Where to begin? How about starting with an octopus creature removed from a woman’s body by auto-surgery? This thing started off at about the size of a human fist and in a matter of hours grew into something the size of a car. Did it eat the auto-surgery? This was something that annoyed me in the original Alien film. I later discovered that the original script contained stuff about food stores being raided, but that ‘detail’ not appearing in the finished film was a fuck up.
Move on then to the female this thing was removed from. Apparently, along the way, she acquired super powers that enabled her to run like the wind and leap chasms with her torso sliced open and then stapled together again. Perhaps it was the power of her faith that kept her going – the same faith that made her realise that the ‘engineers’ had invited humanity to their home world. Oh sorry, that was wrong. Apparently these engineers had left messages throughout human history indicating the position of some sort of weapons dump or military research facility. Why?
Why did the android infect one of the scientists (archaeologists, whatever) with the stuff from pots scattered inconveniently across a floor like alien eggs? Because his delicate sensibilities were offended? Putting aside the sheer silliness of this infection turning said scientist into an octopus seed carrier, can I just point out that frying him with a flame thrower seemed like a rather extreme and irrational response? But then none of these people were behaving rationally anyway and no motivations were clear. Why did two of our intrepid explorers stay in that building? To get rich? Or to provide us with the convenient cliché of the idiots who wander off in the territory of monsters? Why did one of them then suddenly start treating a creature that seemed a by-blow of a snake and a flatworm as if it was Tiddles the family cat?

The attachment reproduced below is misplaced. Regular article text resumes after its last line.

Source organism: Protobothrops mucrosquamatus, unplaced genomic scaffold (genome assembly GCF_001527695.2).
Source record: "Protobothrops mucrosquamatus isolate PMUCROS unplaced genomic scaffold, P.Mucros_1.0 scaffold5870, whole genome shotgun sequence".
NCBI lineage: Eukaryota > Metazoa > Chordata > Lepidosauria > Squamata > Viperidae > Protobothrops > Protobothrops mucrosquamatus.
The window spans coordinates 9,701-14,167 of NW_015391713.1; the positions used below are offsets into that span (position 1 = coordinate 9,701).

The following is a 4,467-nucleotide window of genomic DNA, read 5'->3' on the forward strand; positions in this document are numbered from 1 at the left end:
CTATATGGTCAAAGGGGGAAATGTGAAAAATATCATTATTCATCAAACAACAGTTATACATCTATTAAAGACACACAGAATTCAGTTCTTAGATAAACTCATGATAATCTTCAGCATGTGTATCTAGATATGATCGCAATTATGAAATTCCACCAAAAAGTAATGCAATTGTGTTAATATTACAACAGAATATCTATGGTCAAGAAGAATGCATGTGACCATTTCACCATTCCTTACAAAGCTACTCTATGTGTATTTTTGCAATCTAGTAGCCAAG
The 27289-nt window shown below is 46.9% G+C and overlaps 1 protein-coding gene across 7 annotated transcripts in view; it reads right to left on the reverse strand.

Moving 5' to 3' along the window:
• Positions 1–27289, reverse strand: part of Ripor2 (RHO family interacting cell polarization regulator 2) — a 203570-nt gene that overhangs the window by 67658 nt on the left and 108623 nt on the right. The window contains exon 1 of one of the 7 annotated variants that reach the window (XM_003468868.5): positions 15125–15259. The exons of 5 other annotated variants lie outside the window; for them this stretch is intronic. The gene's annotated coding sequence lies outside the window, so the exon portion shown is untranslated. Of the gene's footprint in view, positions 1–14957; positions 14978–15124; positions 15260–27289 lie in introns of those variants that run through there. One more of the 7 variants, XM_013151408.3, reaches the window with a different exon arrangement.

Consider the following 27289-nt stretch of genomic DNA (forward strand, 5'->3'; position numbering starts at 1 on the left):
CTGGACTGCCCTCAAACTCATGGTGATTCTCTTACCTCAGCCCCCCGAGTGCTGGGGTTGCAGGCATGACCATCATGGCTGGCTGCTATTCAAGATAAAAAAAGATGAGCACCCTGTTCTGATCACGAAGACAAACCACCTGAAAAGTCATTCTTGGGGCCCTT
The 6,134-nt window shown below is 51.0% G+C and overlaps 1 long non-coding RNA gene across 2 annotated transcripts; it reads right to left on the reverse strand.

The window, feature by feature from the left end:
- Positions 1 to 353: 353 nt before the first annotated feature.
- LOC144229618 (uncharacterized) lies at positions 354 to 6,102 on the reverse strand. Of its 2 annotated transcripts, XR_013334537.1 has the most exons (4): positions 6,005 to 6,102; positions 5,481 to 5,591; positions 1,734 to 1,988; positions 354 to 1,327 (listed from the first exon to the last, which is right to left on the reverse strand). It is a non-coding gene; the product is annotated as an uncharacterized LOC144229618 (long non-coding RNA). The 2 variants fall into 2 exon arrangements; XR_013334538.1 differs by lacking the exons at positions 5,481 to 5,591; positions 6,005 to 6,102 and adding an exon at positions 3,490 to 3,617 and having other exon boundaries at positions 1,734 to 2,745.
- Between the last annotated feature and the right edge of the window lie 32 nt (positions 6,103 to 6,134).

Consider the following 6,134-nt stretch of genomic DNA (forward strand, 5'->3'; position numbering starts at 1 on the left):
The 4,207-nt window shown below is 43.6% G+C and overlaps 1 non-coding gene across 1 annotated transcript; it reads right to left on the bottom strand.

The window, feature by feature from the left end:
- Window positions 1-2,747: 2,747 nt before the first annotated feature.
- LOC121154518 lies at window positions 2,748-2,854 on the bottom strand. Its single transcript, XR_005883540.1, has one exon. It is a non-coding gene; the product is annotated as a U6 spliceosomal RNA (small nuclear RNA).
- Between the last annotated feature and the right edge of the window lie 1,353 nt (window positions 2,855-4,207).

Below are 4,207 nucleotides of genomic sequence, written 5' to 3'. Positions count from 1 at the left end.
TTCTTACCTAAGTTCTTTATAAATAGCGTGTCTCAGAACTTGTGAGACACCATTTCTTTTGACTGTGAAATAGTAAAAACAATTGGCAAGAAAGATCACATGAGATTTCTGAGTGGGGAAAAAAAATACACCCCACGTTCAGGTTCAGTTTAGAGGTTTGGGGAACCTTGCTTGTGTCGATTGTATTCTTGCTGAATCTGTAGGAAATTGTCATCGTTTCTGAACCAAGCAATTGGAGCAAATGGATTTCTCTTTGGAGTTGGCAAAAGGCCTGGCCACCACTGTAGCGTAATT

What was going on with that fucking big head? Yeah, I can see that the need was felt for a rehash of scenes from the Alien films with talking heads scattered about, but come on. So, this engineer’s head, severed apparently for a couple of thousand years and failing to decay, gets somehow zapped into life, bleeds a bit, bubbles up like an accelerated boil and then explodes. Why?
Then we have one of the cliché idiots coming back to the ship after having his snake pet wiggle into his mouth. He’d undergone a similar transformation to flame thrower man but in his case, instead of turning suicidal, he turned psychotic and started killing everyone. Why?
Now let’s look at the ending. Along the way our intrepid heroes have learnt that underneath that building is an alien ship apparently full of bioweapons to be used against Earth. How they learned this is a mystery. Apparently, the all-knowing Alien films android cipher learned this but I didn’t spot him telling anyone earlier on. These weapons are to be used to clean the slate to ‘start again’, so he later told super woman. Why would you want to spread something across Earth that seems to generate all sorts of fast evolving life forms that are as hostile to you as anything else? Now, I could think of explanations for this just as I could think of explanations for so much in this film. I could write this as an off-shoot of some war between two factions of the engineers. But that’s not my fucking job!